From the 1920s through the 1950s, two individuals, Joseph Urban and Norman Bel Geddes, did more, by far, to create the image of "America" and make it synonymous with modernity than any of their contemporaries. Urban and Bel Geddes were leading Broadway stage designers and directors who turned their prodigious talents to other projects, becoming mavericks first in industrial design and then in commercial design, fashion, architecture, and more. The two men gave shape to the most quintessential symbols of the modern American lifestyle, including movies, cars, department stores, and nightclubs, along with private homes, kitchens, stoves, fridges, magazines, and numerous household furnishings.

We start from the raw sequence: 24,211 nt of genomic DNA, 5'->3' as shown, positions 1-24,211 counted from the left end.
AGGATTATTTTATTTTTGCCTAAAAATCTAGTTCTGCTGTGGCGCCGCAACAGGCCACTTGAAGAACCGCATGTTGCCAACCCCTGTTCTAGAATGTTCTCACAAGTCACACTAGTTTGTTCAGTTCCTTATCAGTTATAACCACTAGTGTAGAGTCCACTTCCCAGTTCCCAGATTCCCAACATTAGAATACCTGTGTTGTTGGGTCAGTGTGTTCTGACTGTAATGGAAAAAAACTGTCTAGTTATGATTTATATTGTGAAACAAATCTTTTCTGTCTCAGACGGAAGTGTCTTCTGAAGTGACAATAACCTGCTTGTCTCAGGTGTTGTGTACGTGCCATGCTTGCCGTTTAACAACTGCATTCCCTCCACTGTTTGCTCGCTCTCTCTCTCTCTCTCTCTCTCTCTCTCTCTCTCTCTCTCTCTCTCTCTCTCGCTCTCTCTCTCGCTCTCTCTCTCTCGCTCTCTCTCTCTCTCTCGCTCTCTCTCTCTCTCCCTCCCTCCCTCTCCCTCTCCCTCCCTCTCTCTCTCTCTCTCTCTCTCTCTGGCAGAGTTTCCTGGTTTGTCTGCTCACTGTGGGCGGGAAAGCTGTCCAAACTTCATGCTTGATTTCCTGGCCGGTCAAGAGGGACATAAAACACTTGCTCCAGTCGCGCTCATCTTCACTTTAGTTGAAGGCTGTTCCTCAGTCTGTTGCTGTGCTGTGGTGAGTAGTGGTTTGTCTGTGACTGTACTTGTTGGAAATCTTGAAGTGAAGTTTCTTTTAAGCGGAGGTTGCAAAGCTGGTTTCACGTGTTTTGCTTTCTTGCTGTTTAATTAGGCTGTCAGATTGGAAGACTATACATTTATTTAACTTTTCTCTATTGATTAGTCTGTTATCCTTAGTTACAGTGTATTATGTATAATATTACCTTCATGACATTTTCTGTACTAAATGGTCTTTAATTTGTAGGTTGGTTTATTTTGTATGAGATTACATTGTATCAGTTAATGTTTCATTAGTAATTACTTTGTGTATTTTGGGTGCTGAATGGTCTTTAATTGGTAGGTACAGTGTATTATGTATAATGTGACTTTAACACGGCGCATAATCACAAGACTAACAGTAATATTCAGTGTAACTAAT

Illustrated with more than 130 photographs of their influential designs, this book tells the engrossing story of Urban and Bel Geddes. Christopher Innes shows how these two men with a background in theater lent dramatic flair to everything they designed and how this theatricality gave the distinctive modernity they created such wide appeal. If the American lifestyle has been much imitated across the globe over the past fifty years, says Innes, it is due in large measure to the designs of Urban and Bel Geddes. Together they were responsible for creating what has been called the "Golden Age" of American culture.
Subjects: Art & Art History
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